Reducing residential segregation is the best way to reduceracial inequality in the United States. African American employment rates,earnings, test scores, even longevity all improve sharply as residentialintegration increases. Yet far too many participants in our policy andpolitical conversations have come to believe that the battle to integrateAmerica’s cities cannot be won. Richard Sander, Yana Kucheva, and JonathanZasloff write that the pessimism surrounding desegregation in housing arisesfrom an inadequate understanding of how segregation has evolved and how policyinterventions have already set many metropolitan areas on the path tointegration.
Scholarshave debated for decades whether America’s fair housing laws are effective.Moving toward Integration provides the most definitive account to date of howthose laws were shaped and implemented and why they had a much larger impact insome parts of the country than others. It uses fresh evidence and betteranalytic tools to show when factors like exclusionary zoning and incomedifferences between blacks and whites pose substantial obstacles to broadintegration, and when they do not.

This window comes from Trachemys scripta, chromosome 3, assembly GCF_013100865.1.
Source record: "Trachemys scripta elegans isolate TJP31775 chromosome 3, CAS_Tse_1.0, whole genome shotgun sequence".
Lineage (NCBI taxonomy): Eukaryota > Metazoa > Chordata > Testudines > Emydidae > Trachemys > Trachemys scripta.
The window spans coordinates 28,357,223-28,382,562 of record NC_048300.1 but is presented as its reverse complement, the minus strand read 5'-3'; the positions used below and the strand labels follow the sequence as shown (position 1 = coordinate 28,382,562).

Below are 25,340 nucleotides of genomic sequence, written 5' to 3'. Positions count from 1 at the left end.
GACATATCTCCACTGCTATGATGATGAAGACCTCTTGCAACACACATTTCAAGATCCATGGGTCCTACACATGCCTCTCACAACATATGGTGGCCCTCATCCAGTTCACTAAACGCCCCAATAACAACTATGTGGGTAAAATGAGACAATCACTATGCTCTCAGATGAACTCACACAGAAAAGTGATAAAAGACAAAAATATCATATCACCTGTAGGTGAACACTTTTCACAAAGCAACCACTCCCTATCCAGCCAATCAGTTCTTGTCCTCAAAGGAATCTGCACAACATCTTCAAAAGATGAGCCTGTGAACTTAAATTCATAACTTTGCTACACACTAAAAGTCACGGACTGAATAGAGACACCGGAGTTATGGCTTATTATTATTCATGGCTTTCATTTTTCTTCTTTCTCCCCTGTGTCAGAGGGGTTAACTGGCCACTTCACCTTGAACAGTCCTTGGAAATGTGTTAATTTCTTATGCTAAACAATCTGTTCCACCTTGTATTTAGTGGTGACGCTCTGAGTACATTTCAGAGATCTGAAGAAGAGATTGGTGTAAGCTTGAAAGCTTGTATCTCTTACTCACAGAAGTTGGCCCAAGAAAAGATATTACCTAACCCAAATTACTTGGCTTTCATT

Throughits interdisciplinary approach and use of rich new data sources, Moving towardIntegration offers the first comprehensive analysis of American housingsegregation. It explains why racial segregation has been resilient even in anincreasingly diverse and tolerant society, and it demonstrates how publicpolicy can align with demographic trends to achieve broad housing integrationwithin a generation.